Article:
9. #19
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    Default Re: Hinomoto E324 clutch

    Quote Originally Posted by Kernopelli View Post
    Your father brings up a valid point about the shaft. Was there any indication that the hub that the release bearing slides on could have been binding or that the fork wasn't engaging it correctly ( was everything moving freely and correctly between the rod that enters the housing and the pressure plate)?

    The large line is the suction line, the small one coming off the bottom is the pressure line. It's hard to tell from the video but it does look like the large "suction boss bolt" will clear the line sitting behind it if you can get it unscrewed. What about using an open end wrench, crescent wrench, vice grips, channel lock pliers, pipe wrench...anything that can grab that nut? I assume this was your first thought but from the video it appears like any of those might work ( I assume there's a reason they wouldn't, I just can't tell what it is from the video). Chances are once it is broken loose it will come out fairly easily.

    {I will even throw this out there but with great caution.....sometimes you can get a nut loosened by tapping one of the sides with a chisel to get it to rotate. You DO NOT want to damage anything and not saying it's a good idea in this scenario but I've done it many times on less sensitive parts....this would definitely be a " no other hope" alternative in my book but it can be a viable way to loosen hard to reach nuts}.

    I admire the fact that you are tackling this job. You sound like a young man and mention you've never done anything like this before but you have jumped in with both feet anyway. There's a lot of experienced people on this forum that would be too intimidated by the thought of this project to even turn the first bolt. It looks like you have what it takes to get this done so don't get overwhelmed or doubt you can finish the job. Your doing fine!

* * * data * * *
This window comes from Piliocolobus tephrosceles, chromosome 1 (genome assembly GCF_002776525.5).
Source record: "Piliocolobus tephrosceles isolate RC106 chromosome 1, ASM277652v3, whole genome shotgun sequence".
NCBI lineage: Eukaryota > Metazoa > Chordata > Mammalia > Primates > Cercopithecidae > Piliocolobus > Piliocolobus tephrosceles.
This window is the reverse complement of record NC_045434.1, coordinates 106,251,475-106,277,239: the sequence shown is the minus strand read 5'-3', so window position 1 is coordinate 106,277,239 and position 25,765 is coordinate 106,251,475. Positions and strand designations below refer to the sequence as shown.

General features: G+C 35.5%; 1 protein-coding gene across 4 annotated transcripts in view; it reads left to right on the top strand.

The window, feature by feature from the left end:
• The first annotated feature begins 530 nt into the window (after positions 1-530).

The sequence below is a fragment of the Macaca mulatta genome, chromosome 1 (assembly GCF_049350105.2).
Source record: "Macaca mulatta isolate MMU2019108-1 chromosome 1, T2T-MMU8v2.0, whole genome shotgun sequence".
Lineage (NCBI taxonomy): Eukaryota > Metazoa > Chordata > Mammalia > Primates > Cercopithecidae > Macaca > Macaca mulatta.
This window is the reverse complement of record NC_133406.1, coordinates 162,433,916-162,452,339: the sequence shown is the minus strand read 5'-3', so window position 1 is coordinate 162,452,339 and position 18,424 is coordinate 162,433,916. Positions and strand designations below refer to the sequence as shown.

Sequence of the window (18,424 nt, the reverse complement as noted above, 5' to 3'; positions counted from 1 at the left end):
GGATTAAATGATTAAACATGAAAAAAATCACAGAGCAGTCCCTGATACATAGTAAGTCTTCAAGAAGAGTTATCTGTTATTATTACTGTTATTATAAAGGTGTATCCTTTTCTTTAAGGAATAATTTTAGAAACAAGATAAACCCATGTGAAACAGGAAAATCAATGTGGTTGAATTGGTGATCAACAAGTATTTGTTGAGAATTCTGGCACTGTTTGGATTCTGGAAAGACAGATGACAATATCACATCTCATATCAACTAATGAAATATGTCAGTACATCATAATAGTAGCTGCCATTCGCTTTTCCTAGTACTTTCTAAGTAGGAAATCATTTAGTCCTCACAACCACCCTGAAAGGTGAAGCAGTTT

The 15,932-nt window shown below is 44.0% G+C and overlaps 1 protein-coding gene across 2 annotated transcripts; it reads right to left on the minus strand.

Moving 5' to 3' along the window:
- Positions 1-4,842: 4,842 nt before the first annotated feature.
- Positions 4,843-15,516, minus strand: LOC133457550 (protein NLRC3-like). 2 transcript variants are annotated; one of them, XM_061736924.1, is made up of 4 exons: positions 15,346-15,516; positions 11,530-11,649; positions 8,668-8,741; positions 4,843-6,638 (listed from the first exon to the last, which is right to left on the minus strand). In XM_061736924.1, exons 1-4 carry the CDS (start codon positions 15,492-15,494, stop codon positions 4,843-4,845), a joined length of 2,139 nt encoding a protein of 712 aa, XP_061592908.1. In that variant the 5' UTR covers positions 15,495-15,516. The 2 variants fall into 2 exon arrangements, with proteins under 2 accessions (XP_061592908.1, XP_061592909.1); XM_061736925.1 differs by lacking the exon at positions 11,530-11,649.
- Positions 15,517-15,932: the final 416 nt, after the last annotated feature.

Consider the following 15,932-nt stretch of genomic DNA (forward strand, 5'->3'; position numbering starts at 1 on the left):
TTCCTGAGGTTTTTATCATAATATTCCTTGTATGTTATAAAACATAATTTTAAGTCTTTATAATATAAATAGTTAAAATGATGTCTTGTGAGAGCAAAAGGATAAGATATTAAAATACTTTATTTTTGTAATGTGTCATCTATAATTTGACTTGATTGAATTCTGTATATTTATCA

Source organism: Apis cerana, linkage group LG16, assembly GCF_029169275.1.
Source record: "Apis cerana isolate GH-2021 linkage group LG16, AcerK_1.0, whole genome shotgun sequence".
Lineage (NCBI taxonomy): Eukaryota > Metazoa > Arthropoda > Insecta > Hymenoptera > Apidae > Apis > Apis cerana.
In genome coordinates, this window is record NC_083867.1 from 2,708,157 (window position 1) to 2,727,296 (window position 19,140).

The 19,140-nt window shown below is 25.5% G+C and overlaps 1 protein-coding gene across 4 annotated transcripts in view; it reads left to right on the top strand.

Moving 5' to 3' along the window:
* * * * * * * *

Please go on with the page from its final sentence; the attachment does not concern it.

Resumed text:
I just go at things slow. I've done... other stuff. and I am an engineer having worked for a major OEM. I didn't do mechanical stuff professionally... just worked on cars growing up. Over the last year i've more got into marine engines. This one just kind of threw me off as i just bought this tractor after selling a kubota L2850D for a good profit after i got my use out of it. I was hoping this one wouldn't have given me problems like this for a while but.... when it rains it pours. I have no time constraints so this is more or less a hobby but really, I have no choice not to do it. It's this, pay someone 2k+ to do it, or try selling a really odd ball tractor that won't move. So... it is what it is. next time I'll buy the broken tractor dirt cheap and just fix it.

    I could crack it ever so loose once the starter was removed (the high pressure line) but then couldn't get much of a turn on it. I needed either a shorter 1 1/8" cresent, or as my dad suggested buy a cheap 12 point end wrench and cut a slit in it.

    Fortunately it looks like i can do this without separating the tractor any further. Turns out the pilot bearing for the Massey 1035 is smaller than the Hinomoto Toyosha 1.5 93 CI engine. I managed to get the part number off the NSK bearing and it's NSK 6203DU (same as in Craftsman and Rigid 10" table saws)


    I'm not sure if this is a symptom of the thrust bearing froze up, or something else... but the pressure plate is scorn really bad. The flyweel looked perfect.